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Hey Now, What’s That Sound System?: What To Look For In A Personal Sound System

The days of carrying around multiple heavy speakers, a large sound mixer, power amps and miles of cables is far over. If you’re a performing solo artist or even a small 3-piece band you have way more convenient options today that don’t sacrifice flexibility, features or sound quality. Today’s market for portable speaker systems has grown considerably since Bose first introduced their all in one system the L1. Now almost every major speaker manufacturer has taken notice of the design and are putting out their own versions. This month we’re going to look deeper at what these speaker systems are and why you’d want to consider one.

When considering a portable sound system there are 4 components you’ll want to check off your list before purchasing.

  1. Amount of speakers and their maximum output

  2. Number of inputs/outputs

  3. Built-in tuning and effects

  4. Expandability and convenience

Speakers & Wattage

When it relates to speakers, the more wattage (power) the speaker has the louder it can go but that also means it will perform better at lower volumes. This has to do with how much energy and power you’re attempting to drive through the speakers before they start to distort. You don’t want to be left in a situation when your system is near max volume and your audience is still having a hard time hearing you. So look for a higher powered speaker to provide yourself with a versatile system you can

use in smaller and medium size venues. One thing to take note here is that typically higher powered systems tend to weigh more than lower powered systems so if you’re going to be performing or traveling solo be sure to compare the overall weights of each system you’re considering.

Inputs & Outputs

The number of inputs and outputs of the system is important to note. This also includes any digital connections or Bluetooth connections. You want to look for a system that can handle your entire set up plus at least one other person. A typical solo artist might have 3 inputs to themselves: microphone, guitar, drum machine/backing tracks. If you’re a piano player you’ll likely have at least 4 if you want your piano to have a stereo sound (you may even want two portable systems to be able to provide that stereo image as well.)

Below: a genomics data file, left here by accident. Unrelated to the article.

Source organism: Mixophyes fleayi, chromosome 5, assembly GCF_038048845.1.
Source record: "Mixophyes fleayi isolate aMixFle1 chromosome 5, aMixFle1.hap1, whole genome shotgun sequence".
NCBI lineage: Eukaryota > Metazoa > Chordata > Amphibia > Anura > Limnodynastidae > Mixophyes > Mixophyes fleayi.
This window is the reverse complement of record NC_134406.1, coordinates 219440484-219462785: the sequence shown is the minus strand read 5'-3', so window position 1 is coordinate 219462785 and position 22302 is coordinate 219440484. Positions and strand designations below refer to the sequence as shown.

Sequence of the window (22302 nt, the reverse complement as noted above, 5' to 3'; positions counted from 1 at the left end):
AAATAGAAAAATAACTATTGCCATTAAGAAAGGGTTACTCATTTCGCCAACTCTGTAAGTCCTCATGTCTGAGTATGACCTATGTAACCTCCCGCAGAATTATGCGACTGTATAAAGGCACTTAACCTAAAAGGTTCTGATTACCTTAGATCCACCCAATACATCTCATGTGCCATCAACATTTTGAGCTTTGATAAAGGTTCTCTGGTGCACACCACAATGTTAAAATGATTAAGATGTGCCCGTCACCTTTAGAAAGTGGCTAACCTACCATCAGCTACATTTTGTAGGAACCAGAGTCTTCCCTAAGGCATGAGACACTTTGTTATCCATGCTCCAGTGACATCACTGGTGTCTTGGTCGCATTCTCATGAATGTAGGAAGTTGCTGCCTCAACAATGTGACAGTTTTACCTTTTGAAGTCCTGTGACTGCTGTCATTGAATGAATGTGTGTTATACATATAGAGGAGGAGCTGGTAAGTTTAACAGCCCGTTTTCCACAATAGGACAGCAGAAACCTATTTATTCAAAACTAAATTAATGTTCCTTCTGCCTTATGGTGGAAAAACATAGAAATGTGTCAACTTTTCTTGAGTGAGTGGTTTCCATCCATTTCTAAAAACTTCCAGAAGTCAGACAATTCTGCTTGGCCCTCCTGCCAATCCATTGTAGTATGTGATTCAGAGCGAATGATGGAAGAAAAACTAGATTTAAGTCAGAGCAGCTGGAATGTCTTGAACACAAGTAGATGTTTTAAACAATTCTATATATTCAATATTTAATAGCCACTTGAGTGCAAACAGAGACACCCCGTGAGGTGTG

The important thing to know here is that you want to have more inputs than you think you’ll need.

You never know what can happen on a gig and you want to be able to expand your system if need be. The outputs of a portable system will likely be used to hook up to a second portable system to have a stereo image across the audience or be used to connect to a recording device if you’re trying to capture the live performance. Some professional videographers will often ask for a direct output feed to synchronize the performance with their video, the resulting audio is miles ahead in terms of quality than if they were to just capture the sound coming from out of the speakers themselves.

Tuning & Effects

Built-in tuning and effects relates to having the ability to control the bass, mid and treble of each input as well as adding in things like reverbs or delays. In general, your speaker system will sound a little bit different in each venue you play at. This is due to the physical nature of frequencies and how they are either absorbed or reflected by their environment. A venue with high ceilings and flat walls will cause the sound to echo and bounce all around where a venue with lower ceilings and artwork all over the place will dampen the sound. You want to be able to tune your speaker system to sound it’s best in each of these venues so having control of the bass and treble output is very important. Some portable systems even allow you tone control on each channel giving you further control over individual elements such as a vocal or guitar. Then to be able to give your sound a uniform feel you’ll want to see if you can add in

reverb or short delays into the mix.

Digital reverb recreates the way sound responds in a particular environment such as a large hall or a cave or a small room. Being able to apply a reverb to the entire speaker system allows you to define your style of music and it also makes the music more enjoyable for your listeners.

Portability & Flexibility

The final piece to consider when purchasing a portable speaker system is its ability to expand to a larger system for larger venues and also the convenience of transporting it. If you get the opportunity to play a larger stage or venue you’ll possibly need a bigger system so being able to tie that into your current setup is a huge bonus.

As I mentioned before, powerful sound systems typically weigh a lot so having the ability to pack everything up compact will make it that much easier to transport. You will see that most of these systems are made up of a large base for the larger speakers which produce the low end and a thin tower where the smaller speakers are that produce the high frequencies. The tower and small speakers will be able to break down and fit inside the base of the system to all be carried away with a single handle.


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